Cross-border investment of pension assets has exceeded $2trn (e2.24trn), or 16% of world pension assets, says research consultant InterSec in its latest annual Study of Global Pension Assets.

Tabitha Rendall, director of global research, comments: “ This represents an increase of 30 times since InterSec Research first recognised this as a growth area 25 years ago.
“ The introduction of the euro has had a significant impact on pension funds investing outside their home market but within the eurozone.
“ For the moment at least, whilst eurozone pension funds are treating other eurozone countries as domestic markets, they are still reporting the investments as foreign which means we have seen a tripling of the level of cross-border investments by Continental European pension funds.”

However, figures for foreign investment by US pension funds buck the trend over the last year, with InterSec recording the first fall since its data collection began.
Cross-border investment as a percentage of total US pension assets declined to 11% from 12.2% the previous year.

Carol Parker, director of North American research at InterSec, notes: “This is largely due to the fall in world stockmarkets. We do not believe that it suggests a reverse in the long-term trend of increasing cross-border investment.”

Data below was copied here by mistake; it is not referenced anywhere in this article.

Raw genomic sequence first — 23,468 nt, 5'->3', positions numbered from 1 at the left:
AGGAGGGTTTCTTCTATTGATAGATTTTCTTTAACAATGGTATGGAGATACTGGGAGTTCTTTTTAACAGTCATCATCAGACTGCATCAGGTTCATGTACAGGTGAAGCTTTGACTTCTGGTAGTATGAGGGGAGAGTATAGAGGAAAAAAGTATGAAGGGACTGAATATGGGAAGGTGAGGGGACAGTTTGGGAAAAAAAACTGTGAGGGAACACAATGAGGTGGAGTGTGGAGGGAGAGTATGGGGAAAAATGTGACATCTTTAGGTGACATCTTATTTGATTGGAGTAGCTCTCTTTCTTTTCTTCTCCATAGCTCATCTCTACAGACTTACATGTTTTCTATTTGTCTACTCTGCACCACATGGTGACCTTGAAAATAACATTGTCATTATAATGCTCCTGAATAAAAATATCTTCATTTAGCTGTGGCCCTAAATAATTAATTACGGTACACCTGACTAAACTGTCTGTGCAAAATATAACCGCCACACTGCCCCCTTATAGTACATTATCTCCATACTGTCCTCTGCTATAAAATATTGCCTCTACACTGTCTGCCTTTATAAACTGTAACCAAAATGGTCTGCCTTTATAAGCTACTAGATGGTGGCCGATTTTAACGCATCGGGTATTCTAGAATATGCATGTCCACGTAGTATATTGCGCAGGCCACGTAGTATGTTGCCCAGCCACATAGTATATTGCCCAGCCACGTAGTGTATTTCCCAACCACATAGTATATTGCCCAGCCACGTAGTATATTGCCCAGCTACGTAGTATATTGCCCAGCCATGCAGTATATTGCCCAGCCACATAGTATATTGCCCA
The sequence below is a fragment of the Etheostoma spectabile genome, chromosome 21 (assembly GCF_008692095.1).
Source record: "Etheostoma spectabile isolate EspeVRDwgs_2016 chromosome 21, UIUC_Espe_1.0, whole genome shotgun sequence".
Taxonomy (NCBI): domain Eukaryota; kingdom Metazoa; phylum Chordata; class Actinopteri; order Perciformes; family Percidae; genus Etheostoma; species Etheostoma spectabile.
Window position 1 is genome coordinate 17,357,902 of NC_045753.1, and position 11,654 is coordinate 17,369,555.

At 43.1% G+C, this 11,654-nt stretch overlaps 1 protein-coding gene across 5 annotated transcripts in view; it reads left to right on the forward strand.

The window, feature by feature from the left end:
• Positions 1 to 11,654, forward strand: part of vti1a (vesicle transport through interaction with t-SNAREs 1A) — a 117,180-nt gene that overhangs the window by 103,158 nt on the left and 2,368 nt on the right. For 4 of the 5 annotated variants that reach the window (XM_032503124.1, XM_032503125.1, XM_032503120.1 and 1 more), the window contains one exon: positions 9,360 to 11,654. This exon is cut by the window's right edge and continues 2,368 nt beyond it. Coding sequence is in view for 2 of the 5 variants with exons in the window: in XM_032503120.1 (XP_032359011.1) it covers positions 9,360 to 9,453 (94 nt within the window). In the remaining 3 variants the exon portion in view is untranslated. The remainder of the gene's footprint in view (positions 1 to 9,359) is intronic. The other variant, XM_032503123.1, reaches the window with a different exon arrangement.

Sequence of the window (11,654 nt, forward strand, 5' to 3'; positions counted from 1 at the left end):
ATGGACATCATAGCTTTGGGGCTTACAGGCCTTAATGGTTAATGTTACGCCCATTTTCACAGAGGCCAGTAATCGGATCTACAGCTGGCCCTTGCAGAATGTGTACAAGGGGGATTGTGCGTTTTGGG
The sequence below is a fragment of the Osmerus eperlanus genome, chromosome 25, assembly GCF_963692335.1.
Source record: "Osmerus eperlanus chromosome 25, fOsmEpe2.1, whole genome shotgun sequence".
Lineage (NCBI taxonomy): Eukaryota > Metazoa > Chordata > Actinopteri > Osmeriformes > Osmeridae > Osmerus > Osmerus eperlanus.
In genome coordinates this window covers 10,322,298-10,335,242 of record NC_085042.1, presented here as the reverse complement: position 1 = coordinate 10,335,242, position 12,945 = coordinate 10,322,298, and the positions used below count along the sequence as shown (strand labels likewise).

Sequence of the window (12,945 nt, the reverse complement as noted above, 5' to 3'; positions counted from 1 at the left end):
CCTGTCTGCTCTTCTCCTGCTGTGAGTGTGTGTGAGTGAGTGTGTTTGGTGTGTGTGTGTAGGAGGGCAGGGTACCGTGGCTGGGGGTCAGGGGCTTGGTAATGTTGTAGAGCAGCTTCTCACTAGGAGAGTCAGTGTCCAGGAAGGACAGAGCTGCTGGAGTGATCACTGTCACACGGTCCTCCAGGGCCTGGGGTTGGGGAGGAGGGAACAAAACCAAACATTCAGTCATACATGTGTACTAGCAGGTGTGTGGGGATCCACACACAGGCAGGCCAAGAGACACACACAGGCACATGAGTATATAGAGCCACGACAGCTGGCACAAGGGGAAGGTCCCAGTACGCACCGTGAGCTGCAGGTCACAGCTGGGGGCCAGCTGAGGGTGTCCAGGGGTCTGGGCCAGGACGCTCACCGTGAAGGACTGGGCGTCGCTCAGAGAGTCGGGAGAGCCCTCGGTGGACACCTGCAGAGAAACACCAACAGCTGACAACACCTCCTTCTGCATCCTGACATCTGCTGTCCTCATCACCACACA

On the contrary InterSec forecasts that US tax-exempt assets invested overseas will reach $1.5trn by 2005, amounting to 13.5% of total US pension assets.

The research group notes that while contributions from US pension funds to cross-border mandates still represented a positive $11bn in 2000, the level was low by recent historical standards (in 1996 the level was $50bn).
While in the past, poor performance in international markets relative to the US caused plan sponsors to accelerate their international funding to regain targeted levels, in 2000 international and domestic markets fell in tandem and plan sponsors took relatively little action to rebalance, says InterSec.

Global ex US mandates continued to be the predominant allocation of US plans, which appear to have had little appetite for global (including US), European, Pacific Basin, Japan or small cap equity briefs.
Flows into emerging specialist portfolios were positive for 2000, but were way below the levels of funding seen in 1996 and 1997, InterSec adds.